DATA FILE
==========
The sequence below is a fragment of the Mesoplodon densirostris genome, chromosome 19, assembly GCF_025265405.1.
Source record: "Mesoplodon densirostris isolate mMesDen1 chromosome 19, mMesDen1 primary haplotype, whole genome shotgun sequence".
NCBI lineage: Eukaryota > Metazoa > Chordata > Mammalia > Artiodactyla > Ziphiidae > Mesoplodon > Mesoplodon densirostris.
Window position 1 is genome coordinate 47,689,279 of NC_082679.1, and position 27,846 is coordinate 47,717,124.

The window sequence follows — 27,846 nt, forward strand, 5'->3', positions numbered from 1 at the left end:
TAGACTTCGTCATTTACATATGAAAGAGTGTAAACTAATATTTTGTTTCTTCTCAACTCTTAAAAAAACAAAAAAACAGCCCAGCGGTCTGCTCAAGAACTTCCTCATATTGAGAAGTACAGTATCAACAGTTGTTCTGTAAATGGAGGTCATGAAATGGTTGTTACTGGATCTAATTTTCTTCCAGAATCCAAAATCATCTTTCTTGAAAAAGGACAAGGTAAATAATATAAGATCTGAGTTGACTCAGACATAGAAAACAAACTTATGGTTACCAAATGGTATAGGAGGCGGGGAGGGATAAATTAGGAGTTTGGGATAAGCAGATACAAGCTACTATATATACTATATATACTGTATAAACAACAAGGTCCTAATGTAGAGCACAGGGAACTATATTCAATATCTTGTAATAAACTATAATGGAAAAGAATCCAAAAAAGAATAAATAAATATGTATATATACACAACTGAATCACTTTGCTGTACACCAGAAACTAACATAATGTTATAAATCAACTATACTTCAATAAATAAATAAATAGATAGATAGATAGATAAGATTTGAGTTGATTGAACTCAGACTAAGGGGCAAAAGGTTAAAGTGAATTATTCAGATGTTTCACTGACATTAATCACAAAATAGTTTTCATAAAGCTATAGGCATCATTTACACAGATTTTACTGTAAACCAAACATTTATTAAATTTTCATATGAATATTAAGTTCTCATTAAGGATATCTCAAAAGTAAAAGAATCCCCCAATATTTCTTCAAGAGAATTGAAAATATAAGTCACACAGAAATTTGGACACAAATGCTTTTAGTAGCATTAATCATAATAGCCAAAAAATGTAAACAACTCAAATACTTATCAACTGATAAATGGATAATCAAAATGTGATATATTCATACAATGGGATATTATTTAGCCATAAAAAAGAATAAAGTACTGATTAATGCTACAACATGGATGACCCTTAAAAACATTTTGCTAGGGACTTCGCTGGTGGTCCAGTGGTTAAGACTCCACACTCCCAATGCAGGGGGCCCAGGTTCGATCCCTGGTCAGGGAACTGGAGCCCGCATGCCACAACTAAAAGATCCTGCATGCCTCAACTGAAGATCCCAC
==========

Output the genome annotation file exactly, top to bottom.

The sequence below is a fragment of the Mesoplodon densirostris genome, chromosome 19, assembly GCF_025265405.1.
Source record: "Mesoplodon densirostris isolate mMesDen1 chromosome 19, mMesDen1 primary haplotype, whole genome shotgun sequence".
NCBI lineage: Eukaryota > Metazoa > Chordata > Mammalia > Artiodactyla > Ziphiidae > Mesoplodon > Mesoplodon densirostris.
Window position 1 is genome coordinate 47,689,279 of NC_082679.1, and position 27,846 is coordinate 47,717,124.

The window sequence follows — 27,846 nt, forward strand, 5'->3', positions numbered from 1 at the left end:
TAGACTTCGTCATTTACATATGAAAGAGTGTAAACTAATATTTTGTTTCTTCTCAACTCTTAAAAAAACAAAAAAACAGCCCAGCGGTCTGCTCAAGAACTTCCTCATATTGAGAAGTACAGTATCAACAGTTGTTCTGTAAATGGAGGTCATGAAATGGTTGTTACTGGATCTAATTTTCTTCCAGAATCCAAAATCATCTTTCTTGAAAAAGGACAAGGTAAATAATATAAGATCTGAGTTGACTCAGACATAGAAAACAAACTTATGGTTACCAAATGGTATAGGAGGCGGGGAGGGATAAATTAGGAGTTTGGGATAAGCAGATACAAGCTACTATATATACTATATATACTGTATAAACAACAAGGTCCTAATGTAGAGCACAGGGAACTATATTCAATATCTTGTAATAAACTATAATGGAAAAGAATCCAAAAAAGAATAAATAAATATGTATATATACACAACTGAATCACTTTGCTGTACACCAGAAACTAACATAATGTTATAAATCAACTATACTTCAATAAATAAATAAATAGATAGATAGATAGATAAGATTTGAGTTGATTGAACTCAGACTAAGGGGCAAAAGGTTAAAGTGAATTATTCAGATGTTTCACTGACATTAATCACAAAATAGTTTTCATAAAGCTATAGGCATCATTTACACAGATTTTACTGTAAACCAAACATTTATTAAATTTTCATATGAATATTAAGTTCTCATTAAGGATATCTCAAAAGTAAAAGAATCCCCCAATATTTCTTCAAGAGAATTGAAAATATAAGTCACACAGAAATTTGGACACAAATGCTTTTAGTAGCATTAATCATAATAGCCAAAAAATGTAAACAACTCAAATACTTATCAACTGATAAATGGATAATCAAAATGTGATATATTCATACAATGGGATATTATTTAGCCATAAAAAAGAATAAAGTACTGATTAATGCTACAACATGGATGACCCTTAAAAACATTTTGCTAGGGACTTCGCTGGTGGTCCAGTGGTTAAGACTCCACACTCCCAATGCAGGGGGCCCAGGTTCGATCCCTGGTCAGGGAACTGGAGCCCGCATGCCACAACTAAAAGATCCTGCATGCCTCAACTGAAGATCCCAC